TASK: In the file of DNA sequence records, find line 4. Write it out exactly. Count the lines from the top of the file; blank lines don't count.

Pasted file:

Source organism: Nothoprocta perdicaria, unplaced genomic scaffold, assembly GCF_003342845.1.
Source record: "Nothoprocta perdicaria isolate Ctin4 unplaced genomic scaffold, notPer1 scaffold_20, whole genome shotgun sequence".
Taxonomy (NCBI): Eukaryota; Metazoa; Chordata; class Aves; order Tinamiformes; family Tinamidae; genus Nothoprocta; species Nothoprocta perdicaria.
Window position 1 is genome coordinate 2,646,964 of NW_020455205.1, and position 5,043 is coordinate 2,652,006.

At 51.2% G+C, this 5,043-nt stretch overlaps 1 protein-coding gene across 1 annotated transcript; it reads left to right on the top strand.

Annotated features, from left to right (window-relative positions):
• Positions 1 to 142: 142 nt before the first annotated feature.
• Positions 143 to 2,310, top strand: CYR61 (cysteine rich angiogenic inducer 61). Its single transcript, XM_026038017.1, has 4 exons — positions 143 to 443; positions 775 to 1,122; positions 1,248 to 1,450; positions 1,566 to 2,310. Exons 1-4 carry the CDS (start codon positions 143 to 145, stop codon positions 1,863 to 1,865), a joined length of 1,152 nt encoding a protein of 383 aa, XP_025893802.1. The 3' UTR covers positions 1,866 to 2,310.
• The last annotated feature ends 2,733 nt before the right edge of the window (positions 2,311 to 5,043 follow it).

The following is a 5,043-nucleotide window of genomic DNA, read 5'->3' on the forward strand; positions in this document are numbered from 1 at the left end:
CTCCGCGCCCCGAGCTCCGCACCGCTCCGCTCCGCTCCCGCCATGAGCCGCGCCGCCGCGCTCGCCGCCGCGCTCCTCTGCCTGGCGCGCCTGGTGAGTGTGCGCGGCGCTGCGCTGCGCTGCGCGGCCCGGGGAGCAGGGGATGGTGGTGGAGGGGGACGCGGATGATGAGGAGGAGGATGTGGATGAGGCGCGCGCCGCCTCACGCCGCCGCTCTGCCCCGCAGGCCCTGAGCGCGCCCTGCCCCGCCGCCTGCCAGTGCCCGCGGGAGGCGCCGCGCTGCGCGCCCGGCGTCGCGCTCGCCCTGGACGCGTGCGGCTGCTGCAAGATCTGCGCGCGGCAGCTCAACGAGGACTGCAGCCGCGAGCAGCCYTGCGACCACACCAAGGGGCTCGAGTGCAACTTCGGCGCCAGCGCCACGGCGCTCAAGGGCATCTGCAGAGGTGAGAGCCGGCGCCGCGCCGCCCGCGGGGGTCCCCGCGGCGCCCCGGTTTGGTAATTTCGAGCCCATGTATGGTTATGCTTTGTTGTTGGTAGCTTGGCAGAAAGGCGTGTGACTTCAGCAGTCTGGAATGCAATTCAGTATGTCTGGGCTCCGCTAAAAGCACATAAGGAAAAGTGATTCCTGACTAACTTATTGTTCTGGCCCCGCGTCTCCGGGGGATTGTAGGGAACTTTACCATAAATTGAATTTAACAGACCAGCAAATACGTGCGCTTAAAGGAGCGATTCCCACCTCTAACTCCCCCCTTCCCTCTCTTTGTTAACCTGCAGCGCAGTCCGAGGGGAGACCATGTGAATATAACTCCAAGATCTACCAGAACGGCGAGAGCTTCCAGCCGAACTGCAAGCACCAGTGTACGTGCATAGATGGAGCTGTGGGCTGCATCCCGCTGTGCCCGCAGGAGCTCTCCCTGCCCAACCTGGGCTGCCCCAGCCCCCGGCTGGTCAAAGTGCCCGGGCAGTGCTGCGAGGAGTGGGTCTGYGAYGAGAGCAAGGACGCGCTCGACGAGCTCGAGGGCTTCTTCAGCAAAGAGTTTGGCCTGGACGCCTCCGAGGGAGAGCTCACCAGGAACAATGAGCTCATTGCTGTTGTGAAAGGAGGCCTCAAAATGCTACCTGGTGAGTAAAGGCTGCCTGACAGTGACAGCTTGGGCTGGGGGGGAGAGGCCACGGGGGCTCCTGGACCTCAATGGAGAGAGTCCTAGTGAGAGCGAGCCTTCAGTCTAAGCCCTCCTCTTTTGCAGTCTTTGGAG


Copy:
Window position 1 is genome coordinate 2,646,964 of NW_020455205.1, and position 5,043 is coordinate 2,652,006.